Many of you know, I run the lunchroom at my 3 sons’ school. Each year, I like to commemorate the end of the school year with am “I’m Out!’ note on social media.* I am sharing an original FB Post from June, 2019.

Being a lunch lady is not for the weak of heart. A friend once referred to it as managing a CIA negotiation, with army combats, on Sesame Street. This sounds accurate. Lunchladying requires stamina, patience, an ability to let go, all while remaining in control. I often refer to the lunchroom as the armpit of the school – it’s practical, functional, and serves a purpose. There is nothing glamorous about it, and the only time you really notice it is when it smells.

I’ve learned a lot over the last 8 years – like middle schoolers will roll their eyes at 98% of everything you say, and they have the common sense of toads; the art of subtlety is lost on most kids – especially middle-grade ones; when you turn 8 you suddenly think no one can hear you and shouting is necessary, and this lasts until around the age of 12; a group of blue jays is called a Party; made up 6 year old jokes are difficult for adults to understand but they find them logical and hysterical; kindergarteners need to be reminded to eat – constantly, and sometimes they just need a hug or they get the zoomies; they also share random info about their families – a lot.

I’m fairly certain I scare the bejesus out of the younger parents who are new to this whole system – with my firm voice, my expectations for even the 4-year-olds to be “problem-solvers”, and my un-acceptance for most forms of nonsense. I offer you young folks both an “I’m sorry” and “You’re welcome” .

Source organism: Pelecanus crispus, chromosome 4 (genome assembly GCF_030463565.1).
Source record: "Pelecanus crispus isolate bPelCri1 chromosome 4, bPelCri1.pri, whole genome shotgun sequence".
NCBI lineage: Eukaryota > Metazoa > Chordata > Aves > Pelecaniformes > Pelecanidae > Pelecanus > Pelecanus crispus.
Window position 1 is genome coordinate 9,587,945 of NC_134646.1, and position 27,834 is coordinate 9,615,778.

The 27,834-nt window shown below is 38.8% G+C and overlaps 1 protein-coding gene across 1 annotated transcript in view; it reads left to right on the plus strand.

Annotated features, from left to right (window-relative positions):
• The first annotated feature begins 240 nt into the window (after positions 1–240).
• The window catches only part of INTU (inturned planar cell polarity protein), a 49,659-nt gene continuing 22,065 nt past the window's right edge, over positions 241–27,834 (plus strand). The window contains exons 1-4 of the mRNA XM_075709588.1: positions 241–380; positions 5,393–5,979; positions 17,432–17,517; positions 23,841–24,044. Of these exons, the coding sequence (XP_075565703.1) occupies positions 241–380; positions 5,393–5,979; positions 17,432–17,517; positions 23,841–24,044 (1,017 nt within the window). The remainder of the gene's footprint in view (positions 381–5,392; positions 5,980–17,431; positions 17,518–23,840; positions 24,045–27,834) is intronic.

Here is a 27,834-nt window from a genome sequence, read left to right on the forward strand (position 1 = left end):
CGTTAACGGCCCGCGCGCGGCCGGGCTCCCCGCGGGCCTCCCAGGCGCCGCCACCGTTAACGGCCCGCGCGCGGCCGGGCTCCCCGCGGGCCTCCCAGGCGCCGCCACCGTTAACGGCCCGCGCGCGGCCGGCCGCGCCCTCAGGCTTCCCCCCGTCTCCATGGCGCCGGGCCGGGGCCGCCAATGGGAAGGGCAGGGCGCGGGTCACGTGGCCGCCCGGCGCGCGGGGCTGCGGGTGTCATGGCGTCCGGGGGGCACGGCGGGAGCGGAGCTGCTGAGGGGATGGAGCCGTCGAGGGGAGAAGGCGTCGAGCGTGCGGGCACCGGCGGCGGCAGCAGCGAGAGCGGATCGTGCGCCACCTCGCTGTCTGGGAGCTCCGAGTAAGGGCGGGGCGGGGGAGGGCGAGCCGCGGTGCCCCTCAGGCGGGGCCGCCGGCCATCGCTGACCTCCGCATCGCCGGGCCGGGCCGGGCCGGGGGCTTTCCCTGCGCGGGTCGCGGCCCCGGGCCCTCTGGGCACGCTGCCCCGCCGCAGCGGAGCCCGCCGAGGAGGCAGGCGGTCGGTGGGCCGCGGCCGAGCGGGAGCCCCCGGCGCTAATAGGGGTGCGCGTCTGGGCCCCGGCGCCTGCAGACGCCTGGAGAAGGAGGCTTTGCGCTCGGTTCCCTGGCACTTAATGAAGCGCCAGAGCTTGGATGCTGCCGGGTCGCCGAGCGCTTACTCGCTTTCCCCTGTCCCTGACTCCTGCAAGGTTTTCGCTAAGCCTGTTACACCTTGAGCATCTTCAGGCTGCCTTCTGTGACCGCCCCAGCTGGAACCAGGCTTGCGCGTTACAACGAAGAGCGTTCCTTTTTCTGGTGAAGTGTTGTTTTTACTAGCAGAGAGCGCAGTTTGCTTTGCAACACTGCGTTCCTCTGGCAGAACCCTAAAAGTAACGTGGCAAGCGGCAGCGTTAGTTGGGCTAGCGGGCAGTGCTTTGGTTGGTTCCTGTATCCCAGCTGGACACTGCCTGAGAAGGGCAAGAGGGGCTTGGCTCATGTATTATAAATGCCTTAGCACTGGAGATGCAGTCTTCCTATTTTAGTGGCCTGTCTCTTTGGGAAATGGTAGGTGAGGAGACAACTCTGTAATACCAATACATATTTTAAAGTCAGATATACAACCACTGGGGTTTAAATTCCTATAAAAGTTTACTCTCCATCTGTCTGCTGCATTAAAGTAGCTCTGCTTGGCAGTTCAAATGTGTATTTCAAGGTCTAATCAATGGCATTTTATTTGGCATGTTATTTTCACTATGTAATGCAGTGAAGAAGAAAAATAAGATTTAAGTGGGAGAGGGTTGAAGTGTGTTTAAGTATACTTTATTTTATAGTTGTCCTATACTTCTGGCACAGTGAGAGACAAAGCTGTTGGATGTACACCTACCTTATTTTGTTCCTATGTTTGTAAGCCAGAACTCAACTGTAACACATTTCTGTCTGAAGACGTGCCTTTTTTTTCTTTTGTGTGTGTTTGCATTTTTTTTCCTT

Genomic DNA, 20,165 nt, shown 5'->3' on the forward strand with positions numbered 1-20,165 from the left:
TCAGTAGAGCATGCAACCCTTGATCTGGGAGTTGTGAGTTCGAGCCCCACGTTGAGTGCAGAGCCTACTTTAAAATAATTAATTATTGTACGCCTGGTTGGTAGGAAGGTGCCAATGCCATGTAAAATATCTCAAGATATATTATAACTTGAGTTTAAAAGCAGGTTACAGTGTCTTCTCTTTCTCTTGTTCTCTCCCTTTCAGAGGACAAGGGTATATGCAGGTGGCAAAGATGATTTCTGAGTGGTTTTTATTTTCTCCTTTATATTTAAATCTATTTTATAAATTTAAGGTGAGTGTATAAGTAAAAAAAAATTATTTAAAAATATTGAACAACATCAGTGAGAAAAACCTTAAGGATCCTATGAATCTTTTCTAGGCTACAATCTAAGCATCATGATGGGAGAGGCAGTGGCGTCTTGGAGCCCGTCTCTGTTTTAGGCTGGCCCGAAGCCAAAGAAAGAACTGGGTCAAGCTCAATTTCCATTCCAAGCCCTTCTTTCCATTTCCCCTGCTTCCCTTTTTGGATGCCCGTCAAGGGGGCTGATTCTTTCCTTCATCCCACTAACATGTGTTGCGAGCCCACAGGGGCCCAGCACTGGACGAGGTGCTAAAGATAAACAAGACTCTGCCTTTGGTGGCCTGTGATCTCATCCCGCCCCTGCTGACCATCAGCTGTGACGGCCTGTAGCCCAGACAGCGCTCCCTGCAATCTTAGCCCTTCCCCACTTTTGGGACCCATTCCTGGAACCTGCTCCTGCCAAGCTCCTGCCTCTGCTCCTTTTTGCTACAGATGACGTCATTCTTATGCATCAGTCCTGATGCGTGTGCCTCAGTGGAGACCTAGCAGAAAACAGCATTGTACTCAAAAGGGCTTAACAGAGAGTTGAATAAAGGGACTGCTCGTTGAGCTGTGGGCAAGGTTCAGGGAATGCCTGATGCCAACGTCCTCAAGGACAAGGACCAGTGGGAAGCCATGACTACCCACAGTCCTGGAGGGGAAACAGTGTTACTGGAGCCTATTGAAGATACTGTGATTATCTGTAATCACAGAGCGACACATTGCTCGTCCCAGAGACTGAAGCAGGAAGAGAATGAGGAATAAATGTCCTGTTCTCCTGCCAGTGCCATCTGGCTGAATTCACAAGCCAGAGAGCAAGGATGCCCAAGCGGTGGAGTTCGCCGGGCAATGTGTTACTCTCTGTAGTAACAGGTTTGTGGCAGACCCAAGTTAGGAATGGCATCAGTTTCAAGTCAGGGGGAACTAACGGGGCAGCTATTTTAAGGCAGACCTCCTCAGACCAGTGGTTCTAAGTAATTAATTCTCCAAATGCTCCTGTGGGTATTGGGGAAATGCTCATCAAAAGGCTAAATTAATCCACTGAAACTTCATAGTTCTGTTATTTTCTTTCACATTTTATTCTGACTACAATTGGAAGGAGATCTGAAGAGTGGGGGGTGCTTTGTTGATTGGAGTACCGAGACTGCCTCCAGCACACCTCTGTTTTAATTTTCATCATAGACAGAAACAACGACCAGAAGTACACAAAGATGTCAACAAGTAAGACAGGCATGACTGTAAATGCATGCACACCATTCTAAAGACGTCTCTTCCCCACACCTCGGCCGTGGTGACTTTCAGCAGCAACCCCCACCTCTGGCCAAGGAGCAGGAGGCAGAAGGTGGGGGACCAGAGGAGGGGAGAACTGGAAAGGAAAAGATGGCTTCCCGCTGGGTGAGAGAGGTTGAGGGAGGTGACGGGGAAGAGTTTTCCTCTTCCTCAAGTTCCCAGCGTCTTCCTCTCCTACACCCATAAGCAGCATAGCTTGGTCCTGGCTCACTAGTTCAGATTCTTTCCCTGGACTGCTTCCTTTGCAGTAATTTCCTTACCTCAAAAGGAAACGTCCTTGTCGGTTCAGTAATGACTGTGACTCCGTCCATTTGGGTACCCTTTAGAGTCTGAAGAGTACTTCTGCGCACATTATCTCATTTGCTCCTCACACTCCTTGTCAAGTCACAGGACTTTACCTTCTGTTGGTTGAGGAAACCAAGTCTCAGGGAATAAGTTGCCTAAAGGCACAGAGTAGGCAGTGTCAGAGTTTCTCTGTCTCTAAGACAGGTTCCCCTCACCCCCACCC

To my regular volunteers – I could cry with joy each and every time I see you walk in – as you get it all, and you carry it with me.

All kids need to feel, and know love. They crave accountability, responsibility, and routine. Walking around daily, monitoring the continual flow of the lunchroom, I see these kids, and do my best to give them what they need. Not every day, but most days. Some days, all I have left in me, after 2 hours of complete controlled chaos, is to sit in utter silence, on my couch, and say & do absolutely nothing.

Thank you, Jesus, for summer vacation.

*In the wake of Covid-19 distance learning, I became the at home lunchlady for breakfast, lunch, and dinner, for my entire family. Sometimes getting texts to bring coffee STAT.

I’ll be happy to return to the lunchroom again one day.

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